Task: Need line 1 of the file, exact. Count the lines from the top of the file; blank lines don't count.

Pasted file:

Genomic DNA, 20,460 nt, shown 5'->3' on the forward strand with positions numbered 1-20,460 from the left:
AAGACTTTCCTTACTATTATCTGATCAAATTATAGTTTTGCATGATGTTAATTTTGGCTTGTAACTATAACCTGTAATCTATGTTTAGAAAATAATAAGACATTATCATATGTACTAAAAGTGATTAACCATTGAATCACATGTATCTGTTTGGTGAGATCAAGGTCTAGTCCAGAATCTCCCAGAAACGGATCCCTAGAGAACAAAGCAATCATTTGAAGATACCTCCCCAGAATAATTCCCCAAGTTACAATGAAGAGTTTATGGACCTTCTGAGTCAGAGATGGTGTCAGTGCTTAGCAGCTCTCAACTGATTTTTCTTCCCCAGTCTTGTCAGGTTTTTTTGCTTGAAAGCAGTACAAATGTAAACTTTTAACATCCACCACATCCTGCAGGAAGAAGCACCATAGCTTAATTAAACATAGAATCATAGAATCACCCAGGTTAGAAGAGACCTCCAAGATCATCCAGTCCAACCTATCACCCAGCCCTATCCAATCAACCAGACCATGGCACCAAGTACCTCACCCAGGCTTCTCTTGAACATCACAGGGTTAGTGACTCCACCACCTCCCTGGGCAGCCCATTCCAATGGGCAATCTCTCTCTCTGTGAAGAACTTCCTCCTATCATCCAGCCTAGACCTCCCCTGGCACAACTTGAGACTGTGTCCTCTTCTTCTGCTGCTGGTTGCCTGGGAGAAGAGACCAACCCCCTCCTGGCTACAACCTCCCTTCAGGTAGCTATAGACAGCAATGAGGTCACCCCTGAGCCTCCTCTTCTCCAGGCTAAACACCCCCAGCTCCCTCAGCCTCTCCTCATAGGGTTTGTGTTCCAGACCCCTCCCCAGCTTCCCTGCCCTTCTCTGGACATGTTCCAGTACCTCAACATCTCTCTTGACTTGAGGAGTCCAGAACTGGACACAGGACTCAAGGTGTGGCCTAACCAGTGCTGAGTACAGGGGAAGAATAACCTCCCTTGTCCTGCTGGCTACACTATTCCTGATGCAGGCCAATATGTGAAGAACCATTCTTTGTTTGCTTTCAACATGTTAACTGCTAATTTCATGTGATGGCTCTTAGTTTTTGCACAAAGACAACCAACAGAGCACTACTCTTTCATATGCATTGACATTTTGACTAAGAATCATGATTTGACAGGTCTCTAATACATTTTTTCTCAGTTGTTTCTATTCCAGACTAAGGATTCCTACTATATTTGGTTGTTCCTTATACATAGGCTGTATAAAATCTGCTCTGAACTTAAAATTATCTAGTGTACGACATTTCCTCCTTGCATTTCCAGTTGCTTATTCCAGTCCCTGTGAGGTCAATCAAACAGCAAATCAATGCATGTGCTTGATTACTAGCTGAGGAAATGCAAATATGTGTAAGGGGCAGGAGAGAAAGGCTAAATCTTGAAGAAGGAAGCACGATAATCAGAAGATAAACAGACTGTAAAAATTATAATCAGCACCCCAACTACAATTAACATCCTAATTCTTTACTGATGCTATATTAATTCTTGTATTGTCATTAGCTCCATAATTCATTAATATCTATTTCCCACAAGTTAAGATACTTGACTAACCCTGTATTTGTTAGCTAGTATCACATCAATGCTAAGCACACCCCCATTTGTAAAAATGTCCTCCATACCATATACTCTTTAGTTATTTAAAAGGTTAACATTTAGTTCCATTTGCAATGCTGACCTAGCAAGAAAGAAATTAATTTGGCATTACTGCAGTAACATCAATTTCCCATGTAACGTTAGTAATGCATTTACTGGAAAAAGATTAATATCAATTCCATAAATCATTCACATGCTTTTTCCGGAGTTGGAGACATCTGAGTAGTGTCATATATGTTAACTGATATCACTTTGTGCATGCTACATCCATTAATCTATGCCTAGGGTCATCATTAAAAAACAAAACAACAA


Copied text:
Genomic DNA, 20,460 nt, shown 5'->3' on the forward strand with positions numbered 1-20,460 from the left: